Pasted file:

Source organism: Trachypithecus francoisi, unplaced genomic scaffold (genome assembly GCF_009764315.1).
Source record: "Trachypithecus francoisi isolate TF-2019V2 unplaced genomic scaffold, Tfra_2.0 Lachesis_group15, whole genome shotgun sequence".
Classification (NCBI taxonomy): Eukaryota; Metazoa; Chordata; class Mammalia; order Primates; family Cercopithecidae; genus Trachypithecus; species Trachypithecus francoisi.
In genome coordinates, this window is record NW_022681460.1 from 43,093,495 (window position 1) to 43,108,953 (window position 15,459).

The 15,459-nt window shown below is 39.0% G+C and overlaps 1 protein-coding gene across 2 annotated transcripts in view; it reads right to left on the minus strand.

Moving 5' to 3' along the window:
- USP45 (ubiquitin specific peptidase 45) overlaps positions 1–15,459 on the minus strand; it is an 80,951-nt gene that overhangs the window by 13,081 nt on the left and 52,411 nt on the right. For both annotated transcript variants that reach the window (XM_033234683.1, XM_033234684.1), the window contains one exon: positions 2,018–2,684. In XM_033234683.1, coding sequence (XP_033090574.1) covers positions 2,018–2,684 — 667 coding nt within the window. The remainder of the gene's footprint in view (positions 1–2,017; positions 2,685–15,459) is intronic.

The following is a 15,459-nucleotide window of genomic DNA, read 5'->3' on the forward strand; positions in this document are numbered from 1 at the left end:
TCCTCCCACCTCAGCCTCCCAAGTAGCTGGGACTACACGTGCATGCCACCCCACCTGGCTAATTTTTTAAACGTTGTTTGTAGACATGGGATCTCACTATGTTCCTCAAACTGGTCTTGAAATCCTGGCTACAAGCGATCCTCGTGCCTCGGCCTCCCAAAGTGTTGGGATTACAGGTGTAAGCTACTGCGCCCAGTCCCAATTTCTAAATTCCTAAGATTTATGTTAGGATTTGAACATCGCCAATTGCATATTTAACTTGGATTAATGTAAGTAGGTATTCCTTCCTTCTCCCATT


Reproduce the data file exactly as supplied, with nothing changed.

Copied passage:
Source organism: Trachypithecus francoisi, unplaced genomic scaffold (genome assembly GCF_009764315.1).
Source record: "Trachypithecus francoisi isolate TF-2019V2 unplaced genomic scaffold, Tfra_2.0 Lachesis_group15, whole genome shotgun sequence".
Classification (NCBI taxonomy): Eukaryota; Metazoa; Chordata; class Mammalia; order Primates; family Cercopithecidae; genus Trachypithecus; species Trachypithecus francoisi.
In genome coordinates, this window is record NW_022681460.1 from 43,093,495 (window position 1) to 43,108,953 (window position 15,459).

The 15,459-nt window shown below is 39.0% G+C and overlaps 1 protein-coding gene across 2 annotated transcripts in view; it reads right to left on the minus strand.

Moving 5' to 3' along the window:
- USP45 (ubiquitin specific peptidase 45) overlaps positions 1–15,459 on the minus strand; it is an 80,951-nt gene that overhangs the window by 13,081 nt on the left and 52,411 nt on the right. For both annotated transcript variants that reach the window (XM_033234683.1, XM_033234684.1), the window contains one exon: positions 2,018–2,684. In XM_033234683.1, coding sequence (XP_033090574.1) covers positions 2,018–2,684 — 667 coding nt within the window. The remainder of the gene's footprint in view (positions 1–2,017; positions 2,685–15,459) is intronic.

The following is a 15,459-nucleotide window of genomic DNA, read 5'->3' on the forward strand; positions in this document are numbered from 1 at the left end:
TCCTCCCACCTCAGCCTCCCAAGTAGCTGGGACTACACGTGCATGCCACCCCACCTGGCTAATTTTTTAAACGTTGTTTGTAGACATGGGATCTCACTATGTTCCTCAAACTGGTCTTGAAATCCTGGCTACAAGCGATCCTCGTGCCTCGGCCTCCCAAAGTGTTGGGATTACAGGTGTAAGCTACTGCGCCCAGTCCCAATTTCTAAATTCCTAAGATTTATGTTAGGATTTGAACATCGCCAATTGCATATTTAACTTGGATTAATGTAAGTAGGTATTCCTTCCTTCTCCCATT